Sample template image
WACCM-X simulation of the "April Fools" geomagnetic storm in 2001, showing the global electron column density in units of 10^12 cm^-2. Note the "tongue of ionization" extending out of both the north and south auroral regions into the dayside low-latitudes, and the highly distorted equatorial ionosphere.

The Whole Atmosphere Community Climate Model with thermosphere and ionosphere extension (WACCM-X) is a comprehensive numerical model, spanning the range of altitude from the Earth’s surface to the upper thermosphere.

The scientific goals of the model include studying solar impacts on the Earth atmosphere, couplings between atmosphere layers through chemical, physical and dynamical processes, and the implications of the coupling for the climate and for the near space environment. The development of the model is inter-divisional collaboration that unifies certain aspects of the upper atmospheric modeling of HAO, the middle atmosphere modeling of ACOM, and the tropospheric modeling of CGD, using the NCAR Community Earth System Model (CESM) as a common numerical framework.


More Information:

    • WACCM-X information and tutorials at CESM:

-CESM main page
-CESM quick start guide
-WACCM-X Compsets
-CESM/WACCM-X description

    • Whole Atmosphere Working Group:


    • WACCM at ACOM:


    • Sign up for WACCM-X Mailing list


News and Updates:

    • Extended runs of WACCM-X v. 2.1 with specified dynamics forcing available for analysis


    • Climate change model output archived (Solomon et al., 2018; 2019)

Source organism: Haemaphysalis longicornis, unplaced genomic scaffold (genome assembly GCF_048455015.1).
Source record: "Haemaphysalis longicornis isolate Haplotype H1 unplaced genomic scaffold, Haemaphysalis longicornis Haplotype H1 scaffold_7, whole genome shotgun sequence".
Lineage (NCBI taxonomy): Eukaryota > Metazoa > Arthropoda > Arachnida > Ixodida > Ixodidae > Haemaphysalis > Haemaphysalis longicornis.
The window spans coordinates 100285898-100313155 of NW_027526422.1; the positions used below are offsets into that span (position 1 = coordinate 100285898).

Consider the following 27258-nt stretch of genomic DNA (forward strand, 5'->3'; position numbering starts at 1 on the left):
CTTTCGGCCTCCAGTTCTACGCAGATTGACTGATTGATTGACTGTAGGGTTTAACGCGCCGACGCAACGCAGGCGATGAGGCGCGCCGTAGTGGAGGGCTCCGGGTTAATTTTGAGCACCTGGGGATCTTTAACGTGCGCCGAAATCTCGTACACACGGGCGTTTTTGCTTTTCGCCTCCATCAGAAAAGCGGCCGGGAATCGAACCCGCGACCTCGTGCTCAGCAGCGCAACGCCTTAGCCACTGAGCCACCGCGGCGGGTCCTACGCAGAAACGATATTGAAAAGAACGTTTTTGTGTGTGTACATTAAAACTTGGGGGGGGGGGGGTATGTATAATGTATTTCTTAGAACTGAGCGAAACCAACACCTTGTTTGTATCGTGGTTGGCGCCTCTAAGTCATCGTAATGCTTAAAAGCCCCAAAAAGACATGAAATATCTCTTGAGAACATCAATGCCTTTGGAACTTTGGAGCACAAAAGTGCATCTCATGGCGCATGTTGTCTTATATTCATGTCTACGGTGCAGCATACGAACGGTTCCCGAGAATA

• WACCM-X v. 2.1, is released as part of the Community Earth System Model, v. 2.1, January 2019.

-Release Notes for WACCM-X v.2.1

    • WACCM-X v. 2.0, with fully-interactive ionosphere, is released as part of the Community Earth System Model, v. 2.0, June 2018.

-Release Notes for WACCM-X v.2.0

Recent Workshops and Symposia:

    • System Science Workshop 2018
-Toward a Whole Geospace Model

    • CEDAR Workshop 2018
-Hanli Liu's CEDAR Prize Lecture

    • Whole Atmosphere Modeling Workshop, June 13-15, 2018
  • Whole Atmosphere Data Assimilation in WACCMX+DART
  • CESM: A platform for atmospheric prediction from the surface to geospace
  • Whole Atmosphere Community Climate Model with Thermosphere/Ionosphere Extension (WACCM-X)
      • Whole Atmosphere Working Group Meeting, Feb. 12–14, 2018

      • WACCM-X Users Group tutorial session at the CEDAR Workshop, June 22, 2017

      • Whole Atmosphere Variability session at the CEDAR Workshop, June 22, 2017

      • Whole Atmosphere Working Group meeting at the CESM Workshop, June 20, 2017

    WACCM-X Highlights:

    Graphic image of SW2 amplitude in neutral temperature
    February 5, 2020

    We use the CESM2-WACCM, to study the importance of ozone in the vertical coupling between lower and upper atmosphere during SSWs.

    Graphic depicting three WACCM realizations
    January 7, 2020

    Simulations with the Community Earth System Model 2 using the Whole Atmosphere Community Climate Model configuration, known as CESM2(WACCM6), show evidence of dynamical coupling from the high latitudes of the winter middle atmosphere to the tropics and the middle and high latitudes of the summer

    Figure of 150-km echoes and WACCM-X simulated electron densities during the solar flare
    October 31, 2019

    A puzzling feature of the Earth’s equatorial upper atmosphere is the occurrence of enhanced VHF radar echoes near 150-km altitude. These so-called 150-km echoes have been observed for over 50-years, and occur nearly every day, making them a persistent feature of the equatorial ionosphere.

    Graph depicting global normalized root mean square error for wavenumbers 0-6
    July 15, 2019

    The ability to predict conditions in Earth’s ionosphere and thermosphere is of increasing societal relevance due to the growing dependence on, for example, satellite based communications and navigation (e.g., GPS) systems.

    Graph of global simulations
    May 9, 2019

    Solomon and colleagues conducted global simulations of temperature change due to emissions of trace gases due to human activity, that extended from the surface, throughout the atmosphere, to space.